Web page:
Antibiotic resistance poses a grave challenge to many previously curable infectious diseases. At present, antibiotic resistance is proving to increase at a much faster rate compared to the development of new therapies.
For instance, according to a new study presented at UEG Week 2019 antibiotics used to treat a specific harmful bacterial species implicated in several stomach conditions are becoming ineffective due to the emergence of drug-resistant strains over just 20 years. UEG (United Europe Gastroenterology) is the largest European congress of gastroenterologists.
The impact of antibiotic resistance
Antibiotic resistance is the presence of one or more natural or acquired genetic traits that enables bacteria to resist or survive exposure to natural or synthetic chemicals that stop or slow their growth. There are many ways in which bacteria can become resistant, from expressing enzymes that break down the antibiotic to changing the shape of various cell wall receptors to which an antibiotic might otherwise bind, preventing its action on the bacterial cell.
The presence of antibiotic resistance causes more than 750,000 people to die of fatal bacterial infections each year. This is expected to rise steeply over the coming years, unless emergency action is taken to prevent it by limiting its occurrence and spread.
Antibiotic resistance in H. pylori
Helicobacter pylori (H. pylori) is a spiral bacterium that colonizes the gastric mucosal layer. It is found to be associated with gastric ulcer, stomach cancer and lymphoma. One of the most useful drugs against this pathogen was clarithromycin, but recently resistance to this agent was shown to have gone up from about 10% to 22% - over the period 1998 to 2018. Similar trends were shown in regard to levofloxacin and metronidazole.
Illustration of the helicobacter pyloris - Image Credit: Sebastian Kaulitzki / Shutterstock
H. pylori is a very common bacterial infection that affects about 50% (and some estimates say up to 66%) of human beings. This can cause the stomach lining to become inflamed, a condition called gastritis. Chronic gastric inflammation can result in severe chronic atrophic gastritis at the end – which is a risk factor for stomach cancer. However, in relative terms, only about 1% to 3% of H. pylori infections end in gastric cancer, though the absolute number is high in terms of the millions of infections that exist throughout the world. Even at present, it is difficult to treat H. pylori effectively, because the organism produces the enzyme urease which produces ammonia from urea, making the harsh acid environment of the stomach more alkaline around the bacterium. In addition, the organism takes shelter inside the mucus layer, and is also able to bind to the cells of the gastric mucosal lining.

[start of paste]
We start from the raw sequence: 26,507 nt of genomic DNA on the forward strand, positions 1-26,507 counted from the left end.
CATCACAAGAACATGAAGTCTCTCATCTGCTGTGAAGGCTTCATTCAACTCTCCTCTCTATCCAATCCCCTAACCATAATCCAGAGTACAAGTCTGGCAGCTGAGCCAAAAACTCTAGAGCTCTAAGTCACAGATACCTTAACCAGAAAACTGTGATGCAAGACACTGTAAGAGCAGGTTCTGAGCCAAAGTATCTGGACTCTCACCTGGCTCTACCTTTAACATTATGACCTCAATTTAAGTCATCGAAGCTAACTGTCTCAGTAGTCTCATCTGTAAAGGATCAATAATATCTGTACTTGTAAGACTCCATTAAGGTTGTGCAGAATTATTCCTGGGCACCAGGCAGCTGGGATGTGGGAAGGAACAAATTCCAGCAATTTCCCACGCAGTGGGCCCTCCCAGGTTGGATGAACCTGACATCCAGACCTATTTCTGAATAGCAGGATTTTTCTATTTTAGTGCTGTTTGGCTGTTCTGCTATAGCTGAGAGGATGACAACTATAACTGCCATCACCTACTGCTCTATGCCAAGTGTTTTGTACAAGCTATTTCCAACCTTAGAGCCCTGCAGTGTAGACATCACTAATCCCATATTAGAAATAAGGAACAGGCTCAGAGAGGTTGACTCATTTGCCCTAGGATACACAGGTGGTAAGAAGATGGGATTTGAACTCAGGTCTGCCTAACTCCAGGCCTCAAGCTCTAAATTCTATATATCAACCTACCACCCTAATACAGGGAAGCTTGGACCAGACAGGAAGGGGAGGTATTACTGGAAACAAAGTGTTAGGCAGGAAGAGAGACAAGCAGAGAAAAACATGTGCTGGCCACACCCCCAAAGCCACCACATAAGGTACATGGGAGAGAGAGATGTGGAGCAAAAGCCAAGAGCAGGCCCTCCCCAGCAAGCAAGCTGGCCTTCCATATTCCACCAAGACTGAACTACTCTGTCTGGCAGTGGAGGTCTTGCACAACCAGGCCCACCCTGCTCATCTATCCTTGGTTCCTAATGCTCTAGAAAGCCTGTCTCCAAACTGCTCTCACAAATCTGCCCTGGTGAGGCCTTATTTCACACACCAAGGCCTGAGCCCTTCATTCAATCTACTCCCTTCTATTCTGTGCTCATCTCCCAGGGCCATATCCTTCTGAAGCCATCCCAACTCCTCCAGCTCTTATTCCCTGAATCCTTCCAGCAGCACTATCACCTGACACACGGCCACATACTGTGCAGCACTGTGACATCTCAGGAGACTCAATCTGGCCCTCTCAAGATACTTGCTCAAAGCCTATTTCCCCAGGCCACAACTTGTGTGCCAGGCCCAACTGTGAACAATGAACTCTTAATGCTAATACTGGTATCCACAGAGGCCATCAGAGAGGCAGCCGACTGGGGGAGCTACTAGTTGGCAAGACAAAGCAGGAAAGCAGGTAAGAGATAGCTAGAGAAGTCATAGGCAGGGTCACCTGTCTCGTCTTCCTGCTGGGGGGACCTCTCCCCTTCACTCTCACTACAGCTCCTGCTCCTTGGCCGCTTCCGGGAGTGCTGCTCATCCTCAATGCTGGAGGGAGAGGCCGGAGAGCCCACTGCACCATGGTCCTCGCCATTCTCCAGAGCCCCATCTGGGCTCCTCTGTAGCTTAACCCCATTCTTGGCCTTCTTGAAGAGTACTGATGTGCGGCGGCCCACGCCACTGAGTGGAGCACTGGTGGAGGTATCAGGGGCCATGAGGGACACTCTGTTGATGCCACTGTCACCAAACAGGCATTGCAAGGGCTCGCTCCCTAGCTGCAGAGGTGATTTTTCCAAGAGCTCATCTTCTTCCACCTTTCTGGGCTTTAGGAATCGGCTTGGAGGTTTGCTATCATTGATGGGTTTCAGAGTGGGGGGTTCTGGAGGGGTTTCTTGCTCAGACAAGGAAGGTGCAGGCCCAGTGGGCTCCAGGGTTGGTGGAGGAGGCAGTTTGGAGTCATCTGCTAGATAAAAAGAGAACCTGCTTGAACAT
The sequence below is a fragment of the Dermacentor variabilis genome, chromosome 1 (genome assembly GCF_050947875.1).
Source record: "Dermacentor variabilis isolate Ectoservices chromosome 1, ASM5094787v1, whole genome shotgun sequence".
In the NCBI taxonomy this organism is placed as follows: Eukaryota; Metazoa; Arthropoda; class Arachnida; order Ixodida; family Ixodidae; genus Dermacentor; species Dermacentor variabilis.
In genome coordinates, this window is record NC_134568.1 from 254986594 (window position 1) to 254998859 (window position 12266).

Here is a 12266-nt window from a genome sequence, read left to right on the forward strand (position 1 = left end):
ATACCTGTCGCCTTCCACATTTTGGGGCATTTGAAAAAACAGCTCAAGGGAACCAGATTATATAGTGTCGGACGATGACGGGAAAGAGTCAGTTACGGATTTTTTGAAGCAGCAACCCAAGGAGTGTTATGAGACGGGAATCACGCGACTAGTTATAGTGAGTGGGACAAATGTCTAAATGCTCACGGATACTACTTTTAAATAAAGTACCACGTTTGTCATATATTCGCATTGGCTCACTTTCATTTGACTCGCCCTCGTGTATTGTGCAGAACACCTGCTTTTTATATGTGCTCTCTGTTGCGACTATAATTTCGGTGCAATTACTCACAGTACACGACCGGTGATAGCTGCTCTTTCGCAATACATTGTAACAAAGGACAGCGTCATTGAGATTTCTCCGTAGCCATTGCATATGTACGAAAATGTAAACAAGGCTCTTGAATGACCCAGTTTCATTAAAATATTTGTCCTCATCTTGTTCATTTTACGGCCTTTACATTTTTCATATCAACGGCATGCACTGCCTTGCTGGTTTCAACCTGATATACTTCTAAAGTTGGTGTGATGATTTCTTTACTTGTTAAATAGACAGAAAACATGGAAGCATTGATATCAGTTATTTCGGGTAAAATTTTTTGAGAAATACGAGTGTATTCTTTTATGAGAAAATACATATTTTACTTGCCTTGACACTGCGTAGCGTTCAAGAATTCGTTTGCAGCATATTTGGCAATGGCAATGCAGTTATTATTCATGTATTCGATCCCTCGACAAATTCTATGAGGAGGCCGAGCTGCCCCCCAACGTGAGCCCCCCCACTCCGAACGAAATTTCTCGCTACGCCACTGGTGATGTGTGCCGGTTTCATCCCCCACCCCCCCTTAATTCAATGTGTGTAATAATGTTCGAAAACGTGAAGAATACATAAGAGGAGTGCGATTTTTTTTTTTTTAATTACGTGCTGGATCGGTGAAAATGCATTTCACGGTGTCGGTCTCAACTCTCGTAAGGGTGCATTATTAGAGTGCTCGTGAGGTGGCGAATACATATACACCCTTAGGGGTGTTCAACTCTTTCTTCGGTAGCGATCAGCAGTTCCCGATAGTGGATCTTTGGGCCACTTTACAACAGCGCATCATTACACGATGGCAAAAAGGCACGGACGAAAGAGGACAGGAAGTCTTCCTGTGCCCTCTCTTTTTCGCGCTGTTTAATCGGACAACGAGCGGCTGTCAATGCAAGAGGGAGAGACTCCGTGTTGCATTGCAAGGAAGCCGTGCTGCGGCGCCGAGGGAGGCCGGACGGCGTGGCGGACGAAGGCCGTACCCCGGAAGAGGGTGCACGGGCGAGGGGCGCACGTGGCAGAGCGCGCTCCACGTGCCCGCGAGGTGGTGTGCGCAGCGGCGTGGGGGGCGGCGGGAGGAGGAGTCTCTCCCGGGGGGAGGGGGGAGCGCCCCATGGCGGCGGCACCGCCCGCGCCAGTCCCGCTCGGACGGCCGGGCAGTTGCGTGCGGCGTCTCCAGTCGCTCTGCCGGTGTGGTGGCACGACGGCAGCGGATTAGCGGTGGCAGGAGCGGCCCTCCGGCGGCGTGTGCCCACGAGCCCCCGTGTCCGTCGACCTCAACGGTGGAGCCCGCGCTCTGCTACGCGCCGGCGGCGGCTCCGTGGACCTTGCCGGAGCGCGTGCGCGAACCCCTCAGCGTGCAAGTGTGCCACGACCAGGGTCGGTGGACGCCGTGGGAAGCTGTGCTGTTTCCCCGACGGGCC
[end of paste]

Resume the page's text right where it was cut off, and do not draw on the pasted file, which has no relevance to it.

H. pylori is able to evade immune recognition and attack by a range of mechanisms. Thus, common treatment regimens for this organism use multiple drugs to effectively eradicate it.
The current research focused on antibiotic resistance in H. pylori. Recently, more and more antibiotics are becoming ineffective against this bacterium, including clarithromycin. In response, the World Health Organization has recommended that the development of antibiotics against clarithromycin-resistant H. pylori should receive high priority in view of the worldwide threat of disease and death that it offers.
In addition, the current study found that the rate of primary clarithromycin resistance was highest in Southern Italy (approximately 40%), Croatia, and Greece (35% and 30% respectively). This was due to the overuse of antibiotics for such illnesses as flu and the common cold. This was aggravated by the lack of cooperation by medical institutions when it comes to limiting the use of antibiotics.
Other countries within the 18-member participant group with comparable rates of antibiotic resistance include Poland, Bulgaria, Ireland, Austria, France and Germany. Nations with the lowest rates of resistance include Denmark, at just 5%, Latvia, with about 7%, and Norway and Netherlands, at about 9% each.
Prior research showed that both Italy and Greece would probably have the highest mortality rates for antibiotic resistance among EU member countries, by 2017 – a prediction that agrees well with current findings.
If this infection is not controlled due to rising antibiotic resistance rates, it could mean that more cases of gastric cancer are likely to occur alongside increasing rates of gastric ulcer. Infection with this organism is also the cause of stomach cancer which ranks Number 7 among the list of cancer killers in Europe as well as in Third World countries. Explaining the situation, researcher Francis Megraud says, “With resistance rates to commonly used antibiotics such as clarithromycin increasing at an alarming rate of nearly 1% per year, treatment options for H. pylori will become progressively limited and ineffective if novel treatment strategies remain undeveloped.”
Reflecting on the findings, noted gastroenterologist Mario Dinis-Ribeiro remarks, “The increasing resistance of H. pylori to a number of commonly-used antibiotics may jeopardize prevention strategies.”
Megraud, F et al., 2019. European survey of Helicobacter pylori primary resistance to antibiotics - Evolution over the last 20 years. Presented at UEG Week Barcelona October 21, 2019